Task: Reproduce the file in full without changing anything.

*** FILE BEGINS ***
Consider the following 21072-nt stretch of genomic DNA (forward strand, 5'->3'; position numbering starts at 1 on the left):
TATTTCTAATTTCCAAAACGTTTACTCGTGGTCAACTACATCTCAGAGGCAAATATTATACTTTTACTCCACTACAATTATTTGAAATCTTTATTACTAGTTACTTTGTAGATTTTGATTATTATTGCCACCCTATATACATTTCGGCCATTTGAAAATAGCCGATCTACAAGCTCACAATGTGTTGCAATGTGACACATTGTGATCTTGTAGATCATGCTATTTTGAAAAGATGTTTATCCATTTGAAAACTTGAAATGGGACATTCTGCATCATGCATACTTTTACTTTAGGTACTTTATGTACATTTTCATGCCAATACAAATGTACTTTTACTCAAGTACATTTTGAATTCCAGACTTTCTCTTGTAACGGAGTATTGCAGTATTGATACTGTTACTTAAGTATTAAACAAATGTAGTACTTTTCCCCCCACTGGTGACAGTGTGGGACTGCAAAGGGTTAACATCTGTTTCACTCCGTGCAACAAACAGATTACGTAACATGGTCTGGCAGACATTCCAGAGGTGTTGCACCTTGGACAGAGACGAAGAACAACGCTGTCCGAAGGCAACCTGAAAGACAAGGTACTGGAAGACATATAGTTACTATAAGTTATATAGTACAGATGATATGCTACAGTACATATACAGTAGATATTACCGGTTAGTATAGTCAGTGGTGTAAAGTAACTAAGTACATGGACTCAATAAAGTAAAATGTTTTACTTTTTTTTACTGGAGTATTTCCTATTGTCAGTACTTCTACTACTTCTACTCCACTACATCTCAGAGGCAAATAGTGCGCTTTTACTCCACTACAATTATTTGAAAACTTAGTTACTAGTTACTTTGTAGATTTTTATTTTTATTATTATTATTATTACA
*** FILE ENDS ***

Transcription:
Consider the following 21072-nt stretch of genomic DNA (forward strand, 5'->3'; position numbering starts at 1 on the left):
TATTTCTAATTTCCAAAACGTTTACTCGTGGTCAACTACATCTCAGAGGCAAATATTATACTTTTACTCCACTACAATTATTTGAAATCTTTATTACTAGTTACTTTGTAGATTTTGATTATTATTGCCACCCTATATACATTTCGGCCATTTGAAAATAGCCGATCTACAAGCTCACAATGTGTTGCAATGTGACACATTGTGATCTTGTAGATCATGCTATTTTGAAAAGATGTTTATCCATTTGAAAACTTGAAATGGGACATTCTGCATCATGCATACTTTTACTTTAGGTACTTTATGTACATTTTCATGCCAATACAAATGTACTTTTACTCAAGTACATTTTGAATTCCAGACTTTCTCTTGTAACGGAGTATTGCAGTATTGATACTGTTACTTAAGTATTAAACAAATGTAGTACTTTTCCCCCCACTGGTGACAGTGTGGGACTGCAAAGGGTTAACATCTGTTTCACTCCGTGCAACAAACAGATTACGTAACATGGTCTGGCAGACATTCCAGAGGTGTTGCACCTTGGACAGAGACGAAGAACAACGCTGTCCGAAGGCAACCTGAAAGACAAGGTACTGGAAGACATATAGTTACTATAAGTTATATAGTACAGATGATATGCTACAGTACATATACAGTAGATATTACCGGTTAGTATAGTCAGTGGTGTAAAGTAACTAAGTACATGGACTCAATAAAGTAAAATGTTTTACTTTTTTTTACTGGAGTATTTCCTATTGTCAGTACTTCTACTACTTCTACTCCACTACATCTCAGAGGCAAATAGTGCGCTTTTACTCCACTACAATTATTTGAAAACTTAGTTACTAGTTACTTTGTAGATTTTTATTTTTATTATTATTATTATTACA